In terms of art, Opeña’s work is once again unbelievably gorgeous (joined this issue by Dustin Weaver), and he strikes such a wonderful balance between dramatic, intense battle scenes and the quieter scenes, like those smaller scenes shared between two team members in a calm moment. The vibrancy and the expressiveness of the characters leap off the page, and the overall visual narrative (as well as the work with color and lighting) is very impressive. Hickman’s writing is gripping and extremely well done, with the story neatly slipping between narrative-driven and dialogue-scenes with a minimum of fuss. I just know we’re leading up to something very, very big, and I can’t wait until we see what’s next.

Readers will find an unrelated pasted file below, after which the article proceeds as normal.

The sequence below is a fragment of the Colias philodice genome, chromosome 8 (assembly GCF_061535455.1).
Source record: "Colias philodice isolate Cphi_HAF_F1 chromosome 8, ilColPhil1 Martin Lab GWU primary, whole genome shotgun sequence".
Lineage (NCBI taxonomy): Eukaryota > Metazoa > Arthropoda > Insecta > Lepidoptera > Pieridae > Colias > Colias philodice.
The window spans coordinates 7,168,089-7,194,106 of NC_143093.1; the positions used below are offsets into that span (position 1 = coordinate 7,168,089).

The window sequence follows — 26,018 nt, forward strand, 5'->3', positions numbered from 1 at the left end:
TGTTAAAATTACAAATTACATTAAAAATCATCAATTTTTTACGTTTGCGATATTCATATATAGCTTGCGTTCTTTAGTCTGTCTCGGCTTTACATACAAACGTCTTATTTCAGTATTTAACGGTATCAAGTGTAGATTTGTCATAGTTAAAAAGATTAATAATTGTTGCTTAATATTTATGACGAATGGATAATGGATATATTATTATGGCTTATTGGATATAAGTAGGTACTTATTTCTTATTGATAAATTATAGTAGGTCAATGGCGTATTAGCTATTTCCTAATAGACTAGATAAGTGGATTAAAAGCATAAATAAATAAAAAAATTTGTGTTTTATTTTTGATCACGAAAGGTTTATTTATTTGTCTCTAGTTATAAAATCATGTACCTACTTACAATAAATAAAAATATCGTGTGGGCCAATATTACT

We left off in Avengers 21 as we learned that the Galactic Council’s efforts to reclaim Builder-occupied worlds after the freeing of Hala has not gone as well as they’d hoped, with victories on some planets, and stalemates or outright defeats on others. In a last resort effort, they opened a portal to the Negative Zone to unleash the Annihilation Wave on the Builders, only to have the Builders turn the Wave on itself to devour each other. Through the combined efforts of the Ex Nihili, Captain Universe woke from her coma and confronted the Builders, questioning them as to why they wished to destroy Earth. They believe that Earth is the axis point for the gradual deterioration and destruction of all the universes, and through destroying it, the universes will be saved. Captain Universe defeats the Builders, possibly all of the Builders, but one of them triggers an “erasure protocol” in all the Alephs, leading to them wishing to destroy everything.